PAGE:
Editor’s note: Diabetes Alert Day on March 26 serves as a wakeup call to the seriousness of diabetes and the importance of assessing your risk.
Test your knowledge of diabetes with this True/False quiz:
1. Type 2 diabetes is caused by eating too much sugar.
False. A high-calorie diet, including calories from sugar, causes weight gain. Excess weight increases your risk of Type 2 diabetes. Causes of Type 1 diabetes include inherited risk factors.
2. Insulin cures diabetes.
False. Diabetes has no cure. Insulin can help control diabetes by keeping blood sugar levels in check.
3. Losing weight can help people with diabetes.
True. A loss of as little as 7 percent of your body weight — less than 13 pounds for someone who weights 180 — through diet and exercise can help reduce symptoms.
4. People with diabetes don’t have to follow a special diet.
True. People with diabetes should stick to the same healthful diet that works for everyone, with plenty of fruits, whole grains and vegetables.
5. Soda and other drinks loaded with sugar can contribute to Type 2 diabetes.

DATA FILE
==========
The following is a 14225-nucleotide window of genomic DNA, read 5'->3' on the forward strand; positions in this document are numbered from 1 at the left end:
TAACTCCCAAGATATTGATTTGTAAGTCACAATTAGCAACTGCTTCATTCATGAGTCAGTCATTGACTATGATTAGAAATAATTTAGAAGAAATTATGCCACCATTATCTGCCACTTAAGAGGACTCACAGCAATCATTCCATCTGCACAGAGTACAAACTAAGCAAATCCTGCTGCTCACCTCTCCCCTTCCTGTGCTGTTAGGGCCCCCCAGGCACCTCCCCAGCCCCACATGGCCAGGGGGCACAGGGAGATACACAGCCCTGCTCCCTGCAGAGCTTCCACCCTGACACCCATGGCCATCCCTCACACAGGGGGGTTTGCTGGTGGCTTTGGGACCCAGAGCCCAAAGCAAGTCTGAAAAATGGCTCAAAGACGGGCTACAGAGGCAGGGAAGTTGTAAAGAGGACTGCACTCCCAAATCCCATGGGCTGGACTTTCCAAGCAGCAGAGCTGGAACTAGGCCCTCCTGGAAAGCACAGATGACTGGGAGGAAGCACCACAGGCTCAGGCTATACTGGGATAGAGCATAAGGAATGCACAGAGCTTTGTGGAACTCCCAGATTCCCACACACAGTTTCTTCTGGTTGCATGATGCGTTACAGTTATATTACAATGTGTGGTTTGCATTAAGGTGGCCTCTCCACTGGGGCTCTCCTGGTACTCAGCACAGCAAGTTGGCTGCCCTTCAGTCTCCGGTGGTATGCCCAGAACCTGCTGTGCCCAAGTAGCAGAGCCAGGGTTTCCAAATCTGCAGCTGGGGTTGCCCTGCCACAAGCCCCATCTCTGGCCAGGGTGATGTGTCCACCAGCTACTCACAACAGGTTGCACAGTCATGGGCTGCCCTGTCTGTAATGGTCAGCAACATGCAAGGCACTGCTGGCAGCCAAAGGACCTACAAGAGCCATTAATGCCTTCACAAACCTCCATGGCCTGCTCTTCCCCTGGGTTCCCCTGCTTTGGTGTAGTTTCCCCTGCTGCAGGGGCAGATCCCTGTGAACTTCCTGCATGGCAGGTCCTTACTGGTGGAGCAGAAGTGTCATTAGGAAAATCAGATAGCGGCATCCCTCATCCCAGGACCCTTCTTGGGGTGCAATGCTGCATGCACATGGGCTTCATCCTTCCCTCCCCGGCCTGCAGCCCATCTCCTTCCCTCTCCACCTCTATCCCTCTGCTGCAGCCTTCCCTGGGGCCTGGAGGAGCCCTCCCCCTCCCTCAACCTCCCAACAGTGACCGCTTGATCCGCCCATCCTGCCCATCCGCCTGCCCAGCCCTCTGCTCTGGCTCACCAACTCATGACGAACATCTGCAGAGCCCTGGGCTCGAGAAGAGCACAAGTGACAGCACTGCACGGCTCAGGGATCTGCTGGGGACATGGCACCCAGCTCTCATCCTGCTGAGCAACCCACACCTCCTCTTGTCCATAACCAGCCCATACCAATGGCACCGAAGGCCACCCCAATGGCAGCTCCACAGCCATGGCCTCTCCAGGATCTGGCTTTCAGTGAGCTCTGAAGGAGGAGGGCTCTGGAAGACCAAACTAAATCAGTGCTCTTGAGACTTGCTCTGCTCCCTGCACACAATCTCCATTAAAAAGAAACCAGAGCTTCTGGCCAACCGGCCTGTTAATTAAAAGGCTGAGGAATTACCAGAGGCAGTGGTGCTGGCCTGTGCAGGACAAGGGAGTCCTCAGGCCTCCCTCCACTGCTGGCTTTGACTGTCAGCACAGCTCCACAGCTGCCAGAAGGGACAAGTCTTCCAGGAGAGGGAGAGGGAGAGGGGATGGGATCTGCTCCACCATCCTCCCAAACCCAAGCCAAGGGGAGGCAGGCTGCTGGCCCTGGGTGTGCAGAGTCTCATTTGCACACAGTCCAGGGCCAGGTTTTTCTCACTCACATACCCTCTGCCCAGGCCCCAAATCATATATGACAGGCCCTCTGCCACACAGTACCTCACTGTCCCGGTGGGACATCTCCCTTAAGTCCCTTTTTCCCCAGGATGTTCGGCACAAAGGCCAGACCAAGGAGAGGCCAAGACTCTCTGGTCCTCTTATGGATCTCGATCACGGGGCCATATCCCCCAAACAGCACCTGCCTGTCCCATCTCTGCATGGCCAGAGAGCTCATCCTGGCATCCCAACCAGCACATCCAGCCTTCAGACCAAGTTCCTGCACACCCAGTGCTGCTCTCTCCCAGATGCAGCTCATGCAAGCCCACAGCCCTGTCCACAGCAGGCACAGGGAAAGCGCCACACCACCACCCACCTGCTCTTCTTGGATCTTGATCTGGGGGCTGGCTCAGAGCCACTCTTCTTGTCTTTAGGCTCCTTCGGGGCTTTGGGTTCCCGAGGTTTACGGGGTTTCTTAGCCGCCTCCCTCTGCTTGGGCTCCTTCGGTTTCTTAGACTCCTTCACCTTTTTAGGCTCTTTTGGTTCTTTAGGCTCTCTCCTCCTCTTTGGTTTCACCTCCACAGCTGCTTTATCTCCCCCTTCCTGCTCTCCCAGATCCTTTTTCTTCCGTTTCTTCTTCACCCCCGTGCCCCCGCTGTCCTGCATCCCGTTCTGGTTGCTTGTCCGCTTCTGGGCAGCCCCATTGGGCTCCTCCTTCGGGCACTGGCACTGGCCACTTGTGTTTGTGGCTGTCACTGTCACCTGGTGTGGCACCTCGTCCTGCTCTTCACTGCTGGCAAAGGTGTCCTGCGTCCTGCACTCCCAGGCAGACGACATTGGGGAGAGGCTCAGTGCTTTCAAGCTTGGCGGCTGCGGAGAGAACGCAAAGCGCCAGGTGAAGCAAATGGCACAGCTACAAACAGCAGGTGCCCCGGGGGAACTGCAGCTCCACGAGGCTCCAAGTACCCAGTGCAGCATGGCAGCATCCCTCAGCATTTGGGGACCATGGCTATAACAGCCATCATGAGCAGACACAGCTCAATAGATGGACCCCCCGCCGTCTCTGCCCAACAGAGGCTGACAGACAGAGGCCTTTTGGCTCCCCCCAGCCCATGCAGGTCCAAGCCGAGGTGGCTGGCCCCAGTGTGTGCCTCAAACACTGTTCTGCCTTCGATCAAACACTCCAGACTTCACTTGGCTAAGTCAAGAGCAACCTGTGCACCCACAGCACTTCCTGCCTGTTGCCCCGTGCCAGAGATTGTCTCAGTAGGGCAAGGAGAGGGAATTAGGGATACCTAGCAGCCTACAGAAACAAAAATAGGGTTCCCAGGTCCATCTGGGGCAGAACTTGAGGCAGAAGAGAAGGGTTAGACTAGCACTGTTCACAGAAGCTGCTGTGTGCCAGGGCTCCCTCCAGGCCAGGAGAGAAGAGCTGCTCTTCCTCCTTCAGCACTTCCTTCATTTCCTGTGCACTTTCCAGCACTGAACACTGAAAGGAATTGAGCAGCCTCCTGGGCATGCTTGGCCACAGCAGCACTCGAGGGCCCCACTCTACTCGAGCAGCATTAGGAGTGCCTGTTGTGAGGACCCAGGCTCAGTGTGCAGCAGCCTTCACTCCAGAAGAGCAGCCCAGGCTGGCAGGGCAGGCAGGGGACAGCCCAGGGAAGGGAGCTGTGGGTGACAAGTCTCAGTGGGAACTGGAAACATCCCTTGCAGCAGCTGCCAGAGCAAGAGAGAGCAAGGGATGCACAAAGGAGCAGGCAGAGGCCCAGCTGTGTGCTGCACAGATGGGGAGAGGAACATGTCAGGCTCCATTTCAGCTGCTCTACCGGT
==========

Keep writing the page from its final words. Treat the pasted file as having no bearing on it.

True. These drinks raise blood sugar. A 12-ounce can has 40 grams of carbohydrate — the same amount in 10 teaspoons of sugar. “These sugary drinks contribute, along with poor lifestyle, to the development of diabetes because they add to your weight,” says Dr. Manmeet Kaur, a Hartford HealthCare Medical Group endocrinologist.
6. People with diabetes can’t eat sweets or chocolate.
False. You can still indulge a sweet tooth if you have diabetes as long as the sweets are an occasional treat, small portions only and part of a healthful diet.
7. Everyone with diabetes takes medication for the disease.
False. If your body produces insulin, it might be enough control diabetes with a combination of weight loss, regular exercise and a healthful diet.
8. Diabetes causes more deaths in a year than breast cancer and AIDS combined.
True. Diabetes also doubles your risk of a heart attack.
9. If it’s not part of my family history, I don’t have to worry about diabetes.
False. Family history a risk factor for Type 2 diabetes, but not the only one. Excess weight, a sedentary lifestyle, age and race (African American, Hispanic and Asian American, among others), high blood pressure and abnormal cholesterol and triglyceride levels are among the other risk factors.
10. Drinking water can reduce high blood sugar levels.
False. Drinking water won’t help. But a healthful diet, regular exercise and taking any prescribed medications can help control diabetes.
To learn more about endocrinology and diabetes services at Hartford HealthCare, click here.